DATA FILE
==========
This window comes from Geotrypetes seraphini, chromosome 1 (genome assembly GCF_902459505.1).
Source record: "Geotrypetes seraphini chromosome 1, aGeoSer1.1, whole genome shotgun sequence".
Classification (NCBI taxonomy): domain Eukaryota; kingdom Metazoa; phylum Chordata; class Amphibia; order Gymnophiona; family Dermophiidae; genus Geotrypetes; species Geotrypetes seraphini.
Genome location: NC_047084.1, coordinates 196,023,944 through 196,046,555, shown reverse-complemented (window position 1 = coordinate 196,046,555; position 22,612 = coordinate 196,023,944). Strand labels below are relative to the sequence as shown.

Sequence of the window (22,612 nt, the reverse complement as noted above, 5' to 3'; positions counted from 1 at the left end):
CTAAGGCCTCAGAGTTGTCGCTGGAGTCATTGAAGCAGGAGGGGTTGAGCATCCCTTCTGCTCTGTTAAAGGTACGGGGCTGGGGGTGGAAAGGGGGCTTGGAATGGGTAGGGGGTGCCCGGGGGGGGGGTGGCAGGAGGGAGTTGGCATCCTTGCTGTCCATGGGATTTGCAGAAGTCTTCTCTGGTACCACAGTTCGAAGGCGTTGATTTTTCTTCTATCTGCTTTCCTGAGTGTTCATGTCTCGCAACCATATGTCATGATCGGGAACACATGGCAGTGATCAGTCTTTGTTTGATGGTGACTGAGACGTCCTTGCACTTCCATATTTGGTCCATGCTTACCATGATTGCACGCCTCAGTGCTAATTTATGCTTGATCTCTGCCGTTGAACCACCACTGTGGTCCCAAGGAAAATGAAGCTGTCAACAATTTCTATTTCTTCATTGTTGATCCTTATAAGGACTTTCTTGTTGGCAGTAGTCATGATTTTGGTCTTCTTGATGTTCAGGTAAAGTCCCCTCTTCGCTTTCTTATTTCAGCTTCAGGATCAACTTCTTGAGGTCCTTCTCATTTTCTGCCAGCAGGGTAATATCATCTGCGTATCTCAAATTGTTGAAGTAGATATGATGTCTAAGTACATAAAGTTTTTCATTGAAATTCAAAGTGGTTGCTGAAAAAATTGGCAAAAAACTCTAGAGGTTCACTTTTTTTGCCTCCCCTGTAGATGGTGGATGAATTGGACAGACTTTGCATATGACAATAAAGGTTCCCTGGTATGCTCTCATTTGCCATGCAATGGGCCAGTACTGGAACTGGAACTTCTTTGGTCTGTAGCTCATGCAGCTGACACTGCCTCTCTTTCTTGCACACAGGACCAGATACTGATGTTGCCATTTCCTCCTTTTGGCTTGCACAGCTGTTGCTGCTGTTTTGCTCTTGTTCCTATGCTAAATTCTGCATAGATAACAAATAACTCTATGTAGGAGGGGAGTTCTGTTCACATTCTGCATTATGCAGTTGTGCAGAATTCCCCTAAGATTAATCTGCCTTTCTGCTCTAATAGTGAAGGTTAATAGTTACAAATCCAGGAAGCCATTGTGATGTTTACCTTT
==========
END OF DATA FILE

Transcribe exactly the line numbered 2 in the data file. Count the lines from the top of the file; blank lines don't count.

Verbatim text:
Source record: "Geotrypetes seraphini chromosome 1, aGeoSer1.1, whole genome shotgun sequence".